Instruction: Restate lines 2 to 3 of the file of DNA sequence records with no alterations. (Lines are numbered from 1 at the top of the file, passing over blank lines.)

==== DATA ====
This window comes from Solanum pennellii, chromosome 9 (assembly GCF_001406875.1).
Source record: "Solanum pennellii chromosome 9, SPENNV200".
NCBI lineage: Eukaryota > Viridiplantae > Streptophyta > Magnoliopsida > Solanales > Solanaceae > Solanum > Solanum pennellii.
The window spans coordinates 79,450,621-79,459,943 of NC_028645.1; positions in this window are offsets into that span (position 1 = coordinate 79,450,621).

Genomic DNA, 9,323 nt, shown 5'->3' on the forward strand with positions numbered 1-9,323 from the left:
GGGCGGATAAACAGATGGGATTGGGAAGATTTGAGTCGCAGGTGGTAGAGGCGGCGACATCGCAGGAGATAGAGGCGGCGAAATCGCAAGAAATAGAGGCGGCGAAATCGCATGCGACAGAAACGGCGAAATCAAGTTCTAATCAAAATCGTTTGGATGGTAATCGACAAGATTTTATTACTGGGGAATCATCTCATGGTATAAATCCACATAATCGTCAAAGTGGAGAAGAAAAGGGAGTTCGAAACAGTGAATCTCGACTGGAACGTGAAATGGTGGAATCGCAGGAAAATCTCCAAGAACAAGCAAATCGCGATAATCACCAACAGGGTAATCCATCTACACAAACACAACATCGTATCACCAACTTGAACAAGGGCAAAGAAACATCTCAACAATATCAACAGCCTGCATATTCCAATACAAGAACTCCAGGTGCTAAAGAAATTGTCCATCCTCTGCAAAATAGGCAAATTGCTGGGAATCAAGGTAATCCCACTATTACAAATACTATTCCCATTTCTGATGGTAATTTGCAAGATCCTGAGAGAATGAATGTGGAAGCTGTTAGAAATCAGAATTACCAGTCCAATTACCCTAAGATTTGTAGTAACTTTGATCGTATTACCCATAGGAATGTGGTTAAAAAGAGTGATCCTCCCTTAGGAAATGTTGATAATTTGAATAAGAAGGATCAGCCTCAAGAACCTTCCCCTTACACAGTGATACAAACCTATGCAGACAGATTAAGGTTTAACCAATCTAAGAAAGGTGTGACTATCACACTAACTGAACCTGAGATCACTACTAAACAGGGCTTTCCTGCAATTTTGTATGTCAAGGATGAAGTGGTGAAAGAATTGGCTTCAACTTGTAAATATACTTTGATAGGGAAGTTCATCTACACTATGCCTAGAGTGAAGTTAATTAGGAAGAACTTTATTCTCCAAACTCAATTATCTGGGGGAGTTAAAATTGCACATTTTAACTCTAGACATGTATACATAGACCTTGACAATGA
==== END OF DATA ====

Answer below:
Source record: "Solanum pennellii chromosome 9, SPENNV200".
NCBI lineage: Eukaryota > Viridiplantae > Streptophyta > Magnoliopsida > Solanales > Solanaceae > Solanum > Solanum pennellii.